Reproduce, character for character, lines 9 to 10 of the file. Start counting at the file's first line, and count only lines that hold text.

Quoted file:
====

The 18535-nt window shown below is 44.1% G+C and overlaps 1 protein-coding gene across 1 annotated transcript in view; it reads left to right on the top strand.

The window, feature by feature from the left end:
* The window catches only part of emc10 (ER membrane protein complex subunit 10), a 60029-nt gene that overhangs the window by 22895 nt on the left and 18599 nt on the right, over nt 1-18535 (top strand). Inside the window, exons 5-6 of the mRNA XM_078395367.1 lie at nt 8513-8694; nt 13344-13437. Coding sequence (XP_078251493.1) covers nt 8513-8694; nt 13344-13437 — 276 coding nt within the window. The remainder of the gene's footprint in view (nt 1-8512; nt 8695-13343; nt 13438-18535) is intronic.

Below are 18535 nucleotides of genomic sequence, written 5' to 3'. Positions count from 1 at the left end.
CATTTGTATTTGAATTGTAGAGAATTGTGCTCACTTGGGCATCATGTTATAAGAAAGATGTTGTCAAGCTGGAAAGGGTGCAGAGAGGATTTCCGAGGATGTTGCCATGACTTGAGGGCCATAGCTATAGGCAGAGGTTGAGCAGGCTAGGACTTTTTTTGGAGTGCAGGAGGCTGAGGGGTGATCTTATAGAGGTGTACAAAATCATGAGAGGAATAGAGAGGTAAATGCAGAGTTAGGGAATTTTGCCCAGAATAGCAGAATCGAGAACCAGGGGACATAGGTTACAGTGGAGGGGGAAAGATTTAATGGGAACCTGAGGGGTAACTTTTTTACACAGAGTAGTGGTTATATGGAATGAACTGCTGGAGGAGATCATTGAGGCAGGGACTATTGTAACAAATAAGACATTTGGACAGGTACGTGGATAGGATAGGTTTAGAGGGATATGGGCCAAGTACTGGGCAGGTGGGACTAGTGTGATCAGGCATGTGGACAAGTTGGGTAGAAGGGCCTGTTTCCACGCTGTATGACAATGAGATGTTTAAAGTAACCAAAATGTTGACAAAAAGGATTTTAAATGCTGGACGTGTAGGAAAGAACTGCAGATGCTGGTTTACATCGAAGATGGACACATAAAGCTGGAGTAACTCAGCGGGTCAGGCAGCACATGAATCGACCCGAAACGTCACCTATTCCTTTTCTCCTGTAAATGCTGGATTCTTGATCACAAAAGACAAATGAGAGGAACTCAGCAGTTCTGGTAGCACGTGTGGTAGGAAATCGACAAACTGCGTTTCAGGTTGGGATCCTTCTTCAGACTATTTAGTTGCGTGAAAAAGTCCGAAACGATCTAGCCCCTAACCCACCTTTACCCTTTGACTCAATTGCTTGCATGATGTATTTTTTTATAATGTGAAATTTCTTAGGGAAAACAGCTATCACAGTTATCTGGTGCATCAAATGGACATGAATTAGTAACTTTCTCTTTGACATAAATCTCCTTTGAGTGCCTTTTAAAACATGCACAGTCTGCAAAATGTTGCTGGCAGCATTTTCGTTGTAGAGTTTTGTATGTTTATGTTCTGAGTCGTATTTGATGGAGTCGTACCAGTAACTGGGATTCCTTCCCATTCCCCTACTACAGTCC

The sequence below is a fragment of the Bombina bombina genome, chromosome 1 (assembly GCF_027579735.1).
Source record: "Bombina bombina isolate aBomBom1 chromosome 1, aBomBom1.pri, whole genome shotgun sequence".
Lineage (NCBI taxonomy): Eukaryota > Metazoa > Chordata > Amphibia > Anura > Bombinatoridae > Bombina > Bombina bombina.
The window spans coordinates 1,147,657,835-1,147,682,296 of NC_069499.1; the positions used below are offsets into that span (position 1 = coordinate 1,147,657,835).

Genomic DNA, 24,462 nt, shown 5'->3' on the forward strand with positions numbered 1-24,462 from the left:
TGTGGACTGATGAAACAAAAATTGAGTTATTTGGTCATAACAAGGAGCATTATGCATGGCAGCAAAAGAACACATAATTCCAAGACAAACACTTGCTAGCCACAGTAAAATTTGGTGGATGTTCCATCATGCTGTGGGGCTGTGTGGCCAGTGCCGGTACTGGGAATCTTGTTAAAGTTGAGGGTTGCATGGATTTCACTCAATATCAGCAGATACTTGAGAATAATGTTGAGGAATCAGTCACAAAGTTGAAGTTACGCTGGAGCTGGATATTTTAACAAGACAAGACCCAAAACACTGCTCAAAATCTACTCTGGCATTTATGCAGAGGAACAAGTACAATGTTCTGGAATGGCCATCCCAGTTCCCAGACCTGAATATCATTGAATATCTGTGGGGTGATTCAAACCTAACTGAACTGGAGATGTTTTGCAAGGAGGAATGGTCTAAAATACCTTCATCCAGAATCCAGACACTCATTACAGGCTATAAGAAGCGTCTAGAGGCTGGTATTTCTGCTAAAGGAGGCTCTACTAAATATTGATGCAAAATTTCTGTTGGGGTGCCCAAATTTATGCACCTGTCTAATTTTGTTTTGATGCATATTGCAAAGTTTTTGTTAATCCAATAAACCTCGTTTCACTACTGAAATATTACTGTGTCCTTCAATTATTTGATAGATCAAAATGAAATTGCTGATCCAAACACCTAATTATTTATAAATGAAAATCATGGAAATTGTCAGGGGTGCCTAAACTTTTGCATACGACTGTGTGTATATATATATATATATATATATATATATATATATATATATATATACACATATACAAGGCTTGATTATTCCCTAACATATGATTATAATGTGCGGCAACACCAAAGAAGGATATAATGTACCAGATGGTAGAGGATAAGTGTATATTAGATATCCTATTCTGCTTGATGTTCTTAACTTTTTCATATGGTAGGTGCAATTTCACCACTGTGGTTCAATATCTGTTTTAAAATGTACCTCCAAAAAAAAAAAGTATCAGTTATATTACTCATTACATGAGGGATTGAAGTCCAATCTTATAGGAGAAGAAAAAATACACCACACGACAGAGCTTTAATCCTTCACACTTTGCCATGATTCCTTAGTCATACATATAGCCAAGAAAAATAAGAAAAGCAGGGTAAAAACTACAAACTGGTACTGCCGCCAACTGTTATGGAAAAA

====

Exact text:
The window spans coordinates 1,147,657,835-1,147,682,296 of NC_069499.1; the positions used below are offsets into that span (position 1 = coordinate 1,147,657,835).

Genomic DNA, 24,462 nt, shown 5'->3' on the forward strand with positions numbered 1-24,462 from the left: